UPDATE: Listening to NPR, Jeffrey Rosen says that while no Supreme Court nominee is a slam dunk, this is pretty "dunky."
The U.S.-India entente
So, dear readers, who do you agree with -- John Bolton or George W. Bush? I ask because of this Washington Post story by Dana Milbank and Dafna Linzer:
The Bush administration's calculus is pretty obvious -- they think the geopolitical benefits of a close relationship with India outweigh whatever norm violation has taken place because of how India acquired nuclear weapons. According to the Post article, a Carnegie Endowment paper by Ashley J. Tellis, "India as a New Global Power: An Action Agenda for the United States," spells out the administration's logic. UPDATE: Here's a link to Sumit Ganguly's take on Tellis' argument from the pages of Foreign Affairs.
Comment here on whether you think the tradeoff is worh it. My guess is that foreign policy analysts, regardless of idelology, will be split on this. Full disclosure: I've repeatedly advocated this move in a number of fora. The nonproliferation genie cannot be put back in the bottle for the subcontinent, and this move merely acknowledges reality [But what about the nonproliferation norm?--ed. Yeah, I don't assign a whole lot of explanatory power to that.]
UPDATE: The Economist does a nice job of spelling out the mixture of realpolitik and idealpolitik that's behind this:
Your surreal online moment for today
In the middle of an online Q&A on CAFTA with U.S. Trade Representative Rob Portman -- run by the White House, no less -- the following exchange took place:
Monday, July 18, 2005
Today's Plame post
In one of the footnotes to Running the World, David Rothkopf has a great quote from former NSC director Anthony Lake:
The flip-side of this argument is that, when an administration does something wrong, and the explanations are either malevolence or incompetence, bet on the latter.
The revelations of the last week regarding Karl Rove, Lewis Libby, and the whole Plame Game business makes me wonder if this was a similar story -- that it turns out Rove/Libby were clearly involved in the Plame leak, but they didn't know they were the source, since they claim to have gotten the information from journalists. Indeed, Matt Cooper's story doesn't necessarily square with the original version of events, which had the White House aggressively calling reporters left and right to impugn Joseph Wilson and his wife.
In my own blogging on the topic, I have wavered between thinking the White House acted maliciously on a grand scale or acted incompetently... and maliciously on a petty scale.
All the stuff from last week suggested incompetence -- until I came across this Los Angeles Times story by Tom Hamburger and Peter Wallsten:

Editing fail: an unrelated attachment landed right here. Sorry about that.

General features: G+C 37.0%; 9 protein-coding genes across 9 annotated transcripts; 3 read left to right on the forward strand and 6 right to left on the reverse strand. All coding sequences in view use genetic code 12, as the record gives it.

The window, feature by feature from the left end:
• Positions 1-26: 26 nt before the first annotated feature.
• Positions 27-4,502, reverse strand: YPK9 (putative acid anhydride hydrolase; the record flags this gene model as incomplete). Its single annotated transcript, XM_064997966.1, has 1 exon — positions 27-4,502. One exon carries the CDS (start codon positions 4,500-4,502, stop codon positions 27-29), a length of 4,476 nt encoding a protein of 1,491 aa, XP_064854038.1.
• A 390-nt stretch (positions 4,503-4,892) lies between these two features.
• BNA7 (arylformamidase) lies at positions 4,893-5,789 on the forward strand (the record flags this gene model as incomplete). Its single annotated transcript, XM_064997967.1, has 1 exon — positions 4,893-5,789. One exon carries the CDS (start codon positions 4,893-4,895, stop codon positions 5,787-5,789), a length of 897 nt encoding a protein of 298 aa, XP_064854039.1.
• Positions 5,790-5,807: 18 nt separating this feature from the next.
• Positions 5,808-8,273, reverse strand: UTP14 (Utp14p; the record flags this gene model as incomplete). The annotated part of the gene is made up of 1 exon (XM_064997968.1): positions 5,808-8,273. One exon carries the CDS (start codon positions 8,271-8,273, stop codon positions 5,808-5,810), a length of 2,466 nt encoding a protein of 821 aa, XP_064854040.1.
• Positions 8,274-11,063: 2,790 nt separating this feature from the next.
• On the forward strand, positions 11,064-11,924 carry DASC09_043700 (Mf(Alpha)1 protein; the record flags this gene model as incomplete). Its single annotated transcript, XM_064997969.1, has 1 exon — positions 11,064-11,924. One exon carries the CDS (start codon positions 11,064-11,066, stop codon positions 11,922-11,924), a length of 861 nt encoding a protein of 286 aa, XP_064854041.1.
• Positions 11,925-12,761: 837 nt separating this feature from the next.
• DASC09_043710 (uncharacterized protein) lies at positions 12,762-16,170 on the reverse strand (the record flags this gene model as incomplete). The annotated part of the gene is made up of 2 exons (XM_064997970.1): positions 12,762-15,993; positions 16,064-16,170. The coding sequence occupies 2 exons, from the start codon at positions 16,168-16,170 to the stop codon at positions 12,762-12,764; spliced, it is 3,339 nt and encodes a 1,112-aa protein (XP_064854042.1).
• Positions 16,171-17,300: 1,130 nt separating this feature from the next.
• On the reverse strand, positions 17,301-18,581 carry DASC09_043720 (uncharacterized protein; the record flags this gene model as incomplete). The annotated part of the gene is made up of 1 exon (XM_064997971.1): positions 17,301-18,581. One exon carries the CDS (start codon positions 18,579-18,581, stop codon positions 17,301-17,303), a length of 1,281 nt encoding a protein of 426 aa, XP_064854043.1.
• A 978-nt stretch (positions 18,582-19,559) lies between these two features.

This story does jibe with the malevolent interpretation of events.
In commenting on this story, Kevin Drum points out something that's been bugging me about the Plame Game for the past week:
I don't know what's going on here.... but I'm sure my commenters will.
Rashomon in the nanny world
Continuing the theme of the professional downsides of blogging, Helanie Olen had a piece in yesterday's New York Times about firing her nanny because ofher blog:
The ex-nanny posts her rebuttal, naturally, on her blog, which starts off as follows:
I'd tell you to read the whole thing, but it is very, very long. Bitch Ph.D., who knows the blogger in question, posts her own thoughts on the matter:
Sunday, July 17, 2005
Wait a minute... I could have hired a PR firm??!!!
Is it my imagination or does it seem that a story like this one by Felicity Barringer appears about once a quarter in the New York Times these days?:
Why the hell didn't anyone mention that I could have hired PR people to pimp up my material before I handed in my friggin' tenure file???!!!
The international relations of baseball
I have an essay in today's edition of Newsday about the international relations of baseball -- in particular, what can be gleaned from the International Olympics Committee's decision to drop baseball from its roster of sports and Major League Baseball's decision to set up the World Baseball Classic.
The key paragraph:
Go check it out. My favorite part is the tagline: "Daniel W. Drezner is assistant professor of political science at the University of Chicago and a lifelong fan of the Boston Red Sox."
Some background links: click here for one example of corruption in the International Olympics Committee. Here's a link to Gary Sheffield's comments to the New York Daily News; and here for evidence on the number of national baseball federations.
I should point out one sloppy construction in the piece. The article says, "the National Hockey League allowed its players to participate in the Olympics, and they trashed their rooms after they lost their last game." That charge should be limited to the American NHL players; my apologies to any and all Canadians.